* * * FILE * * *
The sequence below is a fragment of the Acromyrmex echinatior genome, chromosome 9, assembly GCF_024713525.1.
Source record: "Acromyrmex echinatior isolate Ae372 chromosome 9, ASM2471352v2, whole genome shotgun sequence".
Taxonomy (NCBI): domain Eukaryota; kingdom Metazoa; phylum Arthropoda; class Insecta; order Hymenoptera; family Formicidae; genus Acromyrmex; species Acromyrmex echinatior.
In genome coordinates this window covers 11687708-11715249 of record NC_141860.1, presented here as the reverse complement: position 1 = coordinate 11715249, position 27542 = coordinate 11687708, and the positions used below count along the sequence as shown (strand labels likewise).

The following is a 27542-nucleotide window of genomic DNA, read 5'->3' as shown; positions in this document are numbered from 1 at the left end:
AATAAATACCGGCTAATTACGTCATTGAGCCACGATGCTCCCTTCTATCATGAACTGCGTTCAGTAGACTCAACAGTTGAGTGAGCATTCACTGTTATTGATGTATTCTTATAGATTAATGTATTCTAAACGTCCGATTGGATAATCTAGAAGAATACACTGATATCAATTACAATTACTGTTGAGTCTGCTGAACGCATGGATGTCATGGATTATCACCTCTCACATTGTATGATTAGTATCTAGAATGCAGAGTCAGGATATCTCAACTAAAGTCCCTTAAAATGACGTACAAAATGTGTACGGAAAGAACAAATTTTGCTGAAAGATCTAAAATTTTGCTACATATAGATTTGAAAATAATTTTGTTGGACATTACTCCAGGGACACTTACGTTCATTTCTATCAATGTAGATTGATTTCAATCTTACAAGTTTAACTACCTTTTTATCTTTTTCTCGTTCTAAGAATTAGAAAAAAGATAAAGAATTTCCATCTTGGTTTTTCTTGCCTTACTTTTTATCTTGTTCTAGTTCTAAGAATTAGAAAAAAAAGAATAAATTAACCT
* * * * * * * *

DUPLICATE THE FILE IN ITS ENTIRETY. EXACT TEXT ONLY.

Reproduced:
The sequence below is a fragment of the Acromyrmex echinatior genome, chromosome 9, assembly GCF_024713525.1.
Source record: "Acromyrmex echinatior isolate Ae372 chromosome 9, ASM2471352v2, whole genome shotgun sequence".
Taxonomy (NCBI): domain Eukaryota; kingdom Metazoa; phylum Arthropoda; class Insecta; order Hymenoptera; family Formicidae; genus Acromyrmex; species Acromyrmex echinatior.
In genome coordinates this window covers 11687708-11715249 of record NC_141860.1, presented here as the reverse complement: position 1 = coordinate 11715249, position 27542 = coordinate 11687708, and the positions used below count along the sequence as shown (strand labels likewise).

The following is a 27542-nucleotide window of genomic DNA, read 5'->3' as shown; positions in this document are numbered from 1 at the left end:
AATAAATACCGGCTAATTACGTCATTGAGCCACGATGCTCCCTTCTATCATGAACTGCGTTCAGTAGACTCAACAGTTGAGTGAGCATTCACTGTTATTGATGTATTCTTATAGATTAATGTATTCTAAACGTCCGATTGGATAATCTAGAAGAATACACTGATATCAATTACAATTACTGTTGAGTCTGCTGAACGCATGGATGTCATGGATTATCACCTCTCACATTGTATGATTAGTATCTAGAATGCAGAGTCAGGATATCTCAACTAAAGTCCCTTAAAATGACGTACAAAATGTGTACGGAAAGAACAAATTTTGCTGAAAGATCTAAAATTTTGCTACATATAGATTTGAAAATAATTTTGTTGGACATTACTCCAGGGACACTTACGTTCATTTCTATCAATGTAGATTGATTTCAATCTTACAAGTTTAACTACCTTTTTATCTTTTTCTCGTTCTAAGAATTAGAAAAAAGATAAAGAATTTCCATCTTGGTTTTTCTTGCCTTACTTTTTATCTTGTTCTAGTTCTAAGAATTAGAAAAAAAAGAATAAATTAACCT